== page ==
“Some of the doctors I was with found a slab of concrete and put a sort of pavilion over it, and we found a couple of chairs out of the dump and just started doing extractions on them right then and there,” Pitt said. “It was so different than anything I’ve ever experienced, and it was so humbling. I’m really thankful I got to experience that.”
After treating everyone, the service team was still working on a home nearby, so the dental team joined them in putting a metal roof on a home.
“It was so humbling and rewarding. I’m so happy I got to experience the service side of it,” Pitt said.
The dental team also worked from a convent that also served as an orphanage and a school.
Visiting Under-Served Communities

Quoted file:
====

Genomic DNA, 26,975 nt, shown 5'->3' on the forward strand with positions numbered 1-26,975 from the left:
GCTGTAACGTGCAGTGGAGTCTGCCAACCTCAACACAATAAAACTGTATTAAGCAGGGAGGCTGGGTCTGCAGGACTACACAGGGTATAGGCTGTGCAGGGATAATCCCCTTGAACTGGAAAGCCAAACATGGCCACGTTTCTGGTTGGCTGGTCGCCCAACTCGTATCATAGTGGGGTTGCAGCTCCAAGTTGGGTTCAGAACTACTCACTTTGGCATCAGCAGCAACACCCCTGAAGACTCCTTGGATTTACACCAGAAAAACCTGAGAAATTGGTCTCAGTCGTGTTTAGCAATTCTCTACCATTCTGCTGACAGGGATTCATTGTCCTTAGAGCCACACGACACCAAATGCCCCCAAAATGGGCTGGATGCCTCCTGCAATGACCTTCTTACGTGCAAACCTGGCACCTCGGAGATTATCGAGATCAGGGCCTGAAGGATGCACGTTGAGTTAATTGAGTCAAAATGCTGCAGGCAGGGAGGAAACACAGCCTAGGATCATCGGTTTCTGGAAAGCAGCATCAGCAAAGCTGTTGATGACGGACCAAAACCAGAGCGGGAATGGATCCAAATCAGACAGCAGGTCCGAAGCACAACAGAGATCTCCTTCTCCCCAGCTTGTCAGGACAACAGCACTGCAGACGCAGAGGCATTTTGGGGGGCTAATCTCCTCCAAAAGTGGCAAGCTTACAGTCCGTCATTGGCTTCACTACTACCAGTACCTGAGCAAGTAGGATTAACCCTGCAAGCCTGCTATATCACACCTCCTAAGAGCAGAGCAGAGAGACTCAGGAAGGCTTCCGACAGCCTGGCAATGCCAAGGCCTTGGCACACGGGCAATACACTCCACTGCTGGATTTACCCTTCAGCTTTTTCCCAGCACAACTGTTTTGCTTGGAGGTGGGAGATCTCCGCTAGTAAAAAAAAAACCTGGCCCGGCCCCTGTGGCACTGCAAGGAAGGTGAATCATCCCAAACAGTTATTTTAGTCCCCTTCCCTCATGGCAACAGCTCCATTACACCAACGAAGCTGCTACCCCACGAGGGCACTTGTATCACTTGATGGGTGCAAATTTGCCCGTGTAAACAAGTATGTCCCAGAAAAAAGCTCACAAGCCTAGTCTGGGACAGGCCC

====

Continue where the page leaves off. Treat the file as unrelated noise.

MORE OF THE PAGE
Dr. Castillon explained that the Hirsches Smiles Foundation teams up with an ecology professor to find villages in need of services. When the professor goes up to help locals with farming techniques, he takes note of which villages may be in need of medical or dental services.
“It’s definitely under-served areas,” Castillon said. “Sometimes they haven’t been visited by a medical or dental professional in years.”
Due to the lack of services in these communities, they can’t always see every person to treat them. That’s where the Green River High School National Honor Society and Castillon’s ward at the LDS church came in.
“The National Honor Society and my ward at church helped put together thousands of hygiene kits. So we took over all these kits and we gave them to everyone we treated and even if we didn’t see them as a patient, we gave them those kits,” Castillon said.
The service teams also handed out blankets.
“They’re always so grateful to have anything that’s clean and new,” Castillon said. “It puts everything into perspective.”